The follow-up day for my Shameless Promotion grads was superb after two days of Mentor Mastery training. Tomorrow is allocated to sightseeing and buying things. My wife has already scoped out a $400,000 Bentley Arnage. Fortunately, the wheel was on the “wrong” side.

© Alan Weiss 2010. All rights reserved.

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London Redux

Arrived smack on time on Virgin Air. Security in Boston took all of 60 seconds, and immigration and customs at Heathrow took 90 seconds. Virgin gives you an express pass which is even faster, apparently, then having an EU passport. We had to find our driver amidst 50 or so holding signs (one doing so with his teeth, thank goodness not our driver), and The Stafford had our penthouse suite ready for our 8 am arrival.

Part-of-the-penthouse-suit

We visited Harrod’s, enjoyed high tea at the hotel, and made some additional reservations for the week. I have a separate office in the suite, sort of a corner nook, which is great for writing.

My-writers-Nook

I’d love to say I’m having withdrawal signs from Olympic curling competition, but I’m not! (I think Apolo Ohno is terrific, but going crazy over seven medals is a bit much when Bonny Blair won five golds and a silver.)

I’ve engaged a cartoonist, and in the next month you’ll be seeing a weekly strip here called “The Adventures of Koufax and Buddy Beagle.”

© Alan Weiss 2010. All rights reserved.

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Off to London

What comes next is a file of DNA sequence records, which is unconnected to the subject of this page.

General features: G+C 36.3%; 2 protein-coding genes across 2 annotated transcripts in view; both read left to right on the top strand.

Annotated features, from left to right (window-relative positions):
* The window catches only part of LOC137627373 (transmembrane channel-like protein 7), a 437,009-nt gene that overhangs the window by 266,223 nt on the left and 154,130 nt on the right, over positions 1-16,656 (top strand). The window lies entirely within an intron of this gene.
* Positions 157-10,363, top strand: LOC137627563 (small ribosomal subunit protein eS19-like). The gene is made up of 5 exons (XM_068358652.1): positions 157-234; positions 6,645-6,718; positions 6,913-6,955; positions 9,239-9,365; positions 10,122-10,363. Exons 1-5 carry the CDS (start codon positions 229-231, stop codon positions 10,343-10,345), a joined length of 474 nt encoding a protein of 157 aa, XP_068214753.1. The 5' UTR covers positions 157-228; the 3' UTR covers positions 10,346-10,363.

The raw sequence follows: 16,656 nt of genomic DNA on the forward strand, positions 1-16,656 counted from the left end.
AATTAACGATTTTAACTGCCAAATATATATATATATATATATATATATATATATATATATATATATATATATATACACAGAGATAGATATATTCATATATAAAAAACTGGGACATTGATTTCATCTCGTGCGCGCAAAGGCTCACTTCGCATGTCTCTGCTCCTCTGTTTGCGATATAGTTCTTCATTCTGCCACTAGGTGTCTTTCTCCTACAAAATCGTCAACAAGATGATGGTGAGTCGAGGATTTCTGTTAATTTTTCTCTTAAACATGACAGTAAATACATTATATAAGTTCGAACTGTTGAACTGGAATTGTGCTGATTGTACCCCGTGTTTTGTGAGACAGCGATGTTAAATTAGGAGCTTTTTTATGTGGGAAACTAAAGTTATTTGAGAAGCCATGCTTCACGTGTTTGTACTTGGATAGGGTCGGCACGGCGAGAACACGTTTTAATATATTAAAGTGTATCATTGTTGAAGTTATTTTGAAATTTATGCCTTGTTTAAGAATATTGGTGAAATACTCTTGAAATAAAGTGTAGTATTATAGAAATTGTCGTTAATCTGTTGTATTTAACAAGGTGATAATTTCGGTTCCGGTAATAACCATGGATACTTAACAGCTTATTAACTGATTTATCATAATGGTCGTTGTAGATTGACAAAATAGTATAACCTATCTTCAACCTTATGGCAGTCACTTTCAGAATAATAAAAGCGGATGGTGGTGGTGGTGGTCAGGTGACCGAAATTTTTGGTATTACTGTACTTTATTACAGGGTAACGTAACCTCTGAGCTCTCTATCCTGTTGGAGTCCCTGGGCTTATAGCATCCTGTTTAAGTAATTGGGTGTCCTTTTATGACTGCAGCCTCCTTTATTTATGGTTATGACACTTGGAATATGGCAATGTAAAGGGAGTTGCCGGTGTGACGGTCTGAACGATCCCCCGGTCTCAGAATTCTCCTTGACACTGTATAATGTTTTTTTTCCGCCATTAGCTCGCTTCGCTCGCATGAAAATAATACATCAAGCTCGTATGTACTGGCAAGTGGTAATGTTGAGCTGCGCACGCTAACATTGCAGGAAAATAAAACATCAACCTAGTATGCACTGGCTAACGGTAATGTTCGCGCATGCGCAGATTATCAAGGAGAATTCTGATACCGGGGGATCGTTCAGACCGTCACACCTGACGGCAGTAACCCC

Our driver picked us up at 3:30 and took us to Boston, where we’re ensconced in the Virgin Airlines upper class club, awaiting our flight to London. The club has been completely redone, no longer shared with Northwest, features a Charcuterie (I’m chomping on antipasto and stuffed grape leaves) of amazing variety, and a uniformed hostess takes your coat and bags and gives you a quick tour of the place. (The Virgin club at Heathrow, which we’ll hit on the way home, is simply the best in the world.)

Another person signed up for the March Million Dollar Consulting® College while we’re here via a phone message, and we’re going to have a very intimate (9) and fascinating group, including two Australians. Typically I get one or two more people in the final weeks (March 22 is the program). We’ll be at the venue that once held the America’s Cup races and now may well do so again!

On tap this week: Training five people in the Master Mentor Program, which officially kicks off March 1, with 22 Master Mentors. Maria and I will host a dinner at Les Trois Garcons, dine at La Gavroche, Helen Duroze, and Scott’s. We’ll see the musical version of Priscilla, Queen of the Desert. We’re going to try for a tour of Buckingham Palace, as well as some serious spa work. There’s also my private gambling club where I’ve been a member for 25 years (no kidding, it’s called The Palm Beach Club), and a cigar lounge or two we plan to visit. We’re occupying the Penthouse Suite of The Stafford Hotel. When I told a senior manager there that we usually stayed at The Ritz, about three blocks away, he said, “Congratulations on upgrading, sir.”

This must be my 20th trip to London, the first one in a youth hostel in 1963. I believe I’m moving in the right direction.

© Alan Weiss 2010. All rights reserved.

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There Are Coaches, and Then There Are Coaches….

Here’s Ashley Bickford, running for Miss USA (May 16) whom I’m helping with her presentation.

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Seth Kahan Interviews Alan Weiss

This is a podcast you absolutely have to listen to. Seth Kahan, author of Freelance Fortune, interviews Dr. Alan Weiss as they discuss Alan’s mentor program and mentor mastery program.

In this interview Alan talks about:
* How he grew the Mentor Program from its inception in 1996
* Dramatic successes among participants
* Buddy and Koufax, his personal helpers
* His unique style of mentoring